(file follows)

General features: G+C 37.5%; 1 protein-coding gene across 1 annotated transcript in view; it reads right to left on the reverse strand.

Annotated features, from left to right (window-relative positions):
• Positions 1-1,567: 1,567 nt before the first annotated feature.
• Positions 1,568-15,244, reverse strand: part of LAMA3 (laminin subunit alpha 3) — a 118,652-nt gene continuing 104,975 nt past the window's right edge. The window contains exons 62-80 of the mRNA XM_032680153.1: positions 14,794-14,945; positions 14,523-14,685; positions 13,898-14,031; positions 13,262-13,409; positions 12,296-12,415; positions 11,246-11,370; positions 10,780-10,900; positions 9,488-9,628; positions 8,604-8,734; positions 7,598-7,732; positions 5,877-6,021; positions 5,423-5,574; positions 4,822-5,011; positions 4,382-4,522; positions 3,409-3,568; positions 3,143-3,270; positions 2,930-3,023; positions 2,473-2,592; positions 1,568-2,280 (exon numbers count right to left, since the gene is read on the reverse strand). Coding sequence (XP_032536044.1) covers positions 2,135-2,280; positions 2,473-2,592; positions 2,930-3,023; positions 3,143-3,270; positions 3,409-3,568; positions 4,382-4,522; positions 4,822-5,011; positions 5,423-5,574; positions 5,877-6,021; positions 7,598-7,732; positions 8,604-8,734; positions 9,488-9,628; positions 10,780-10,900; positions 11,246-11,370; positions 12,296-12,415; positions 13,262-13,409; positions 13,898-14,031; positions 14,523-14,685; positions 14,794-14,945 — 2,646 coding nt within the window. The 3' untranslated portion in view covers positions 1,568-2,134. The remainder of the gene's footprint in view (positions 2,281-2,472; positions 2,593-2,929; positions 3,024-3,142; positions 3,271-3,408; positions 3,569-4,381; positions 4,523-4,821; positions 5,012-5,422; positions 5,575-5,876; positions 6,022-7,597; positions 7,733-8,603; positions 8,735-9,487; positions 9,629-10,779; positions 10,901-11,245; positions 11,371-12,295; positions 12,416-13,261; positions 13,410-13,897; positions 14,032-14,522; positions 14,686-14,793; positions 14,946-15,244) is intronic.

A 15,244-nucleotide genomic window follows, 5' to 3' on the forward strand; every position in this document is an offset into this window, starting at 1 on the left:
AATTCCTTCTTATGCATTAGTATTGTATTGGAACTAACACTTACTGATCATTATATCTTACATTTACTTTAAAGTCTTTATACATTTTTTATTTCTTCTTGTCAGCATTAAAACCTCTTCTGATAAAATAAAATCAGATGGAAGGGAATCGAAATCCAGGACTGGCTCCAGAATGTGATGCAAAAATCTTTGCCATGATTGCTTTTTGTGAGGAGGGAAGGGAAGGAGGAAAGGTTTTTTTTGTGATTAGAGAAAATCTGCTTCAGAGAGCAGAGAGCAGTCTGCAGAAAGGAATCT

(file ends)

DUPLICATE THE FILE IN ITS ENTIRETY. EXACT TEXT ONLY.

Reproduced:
General features: G+C 37.5%; 1 protein-coding gene across 1 annotated transcript in view; it reads right to left on the reverse strand.

Annotated features, from left to right (window-relative positions):
• Positions 1-1,567: 1,567 nt before the first annotated feature.
• Positions 1,568-15,244, reverse strand: part of LAMA3 (laminin subunit alpha 3) — a 118,652-nt gene continuing 104,975 nt past the window's right edge. The window contains exons 62-80 of the mRNA XM_032680153.1: positions 14,794-14,945; positions 14,523-14,685; positions 13,898-14,031; positions 13,262-13,409; positions 12,296-12,415; positions 11,246-11,370; positions 10,780-10,900; positions 9,488-9,628; positions 8,604-8,734; positions 7,598-7,732; positions 5,877-6,021; positions 5,423-5,574; positions 4,822-5,011; positions 4,382-4,522; positions 3,409-3,568; positions 3,143-3,270; positions 2,930-3,023; positions 2,473-2,592; positions 1,568-2,280 (exon numbers count right to left, since the gene is read on the reverse strand). Coding sequence (XP_032536044.1) covers positions 2,135-2,280; positions 2,473-2,592; positions 2,930-3,023; positions 3,143-3,270; positions 3,409-3,568; positions 4,382-4,522; positions 4,822-5,011; positions 5,423-5,574; positions 5,877-6,021; positions 7,598-7,732; positions 8,604-8,734; positions 9,488-9,628; positions 10,780-10,900; positions 11,246-11,370; positions 12,296-12,415; positions 13,262-13,409; positions 13,898-14,031; positions 14,523-14,685; positions 14,794-14,945 — 2,646 coding nt within the window. The 3' untranslated portion in view covers positions 1,568-2,134. The remainder of the gene's footprint in view (positions 2,281-2,472; positions 2,593-2,929; positions 3,024-3,142; positions 3,271-3,408; positions 3,569-4,381; positions 4,523-4,821; positions 5,012-5,422; positions 5,575-5,876; positions 6,022-7,597; positions 7,733-8,603; positions 8,735-9,487; positions 9,629-10,779; positions 10,901-11,245; positions 11,371-12,295; positions 12,416-13,261; positions 13,410-13,897; positions 14,032-14,522; positions 14,686-14,793; positions 14,946-15,244) is intronic.

A 15,244-nucleotide genomic window follows, 5' to 3' on the forward strand; every position in this document is an offset into this window, starting at 1 on the left:
AATTCCTTCTTATGCATTAGTATTGTATTGGAACTAACACTTACTGATCATTATATCTTACATTTACTTTAAAGTCTTTATACATTTTTTATTTCTTCTTGTCAGCATTAAAACCTCTTCTGATAAAATAAAATCAGATGGAAGGGAATCGAAATCCAGGACTGGCTCCAGAATGTGATGCAAAAATCTTTGCCATGATTGCTTTTTGTGAGGAGGGAAGGGAAGGAGGAAAGGTTTTTTTTGTGATTAGAGAAAATCTGCTTCAGAGAGCAGAGAGCAGTCTGCAGAAAGGAATCT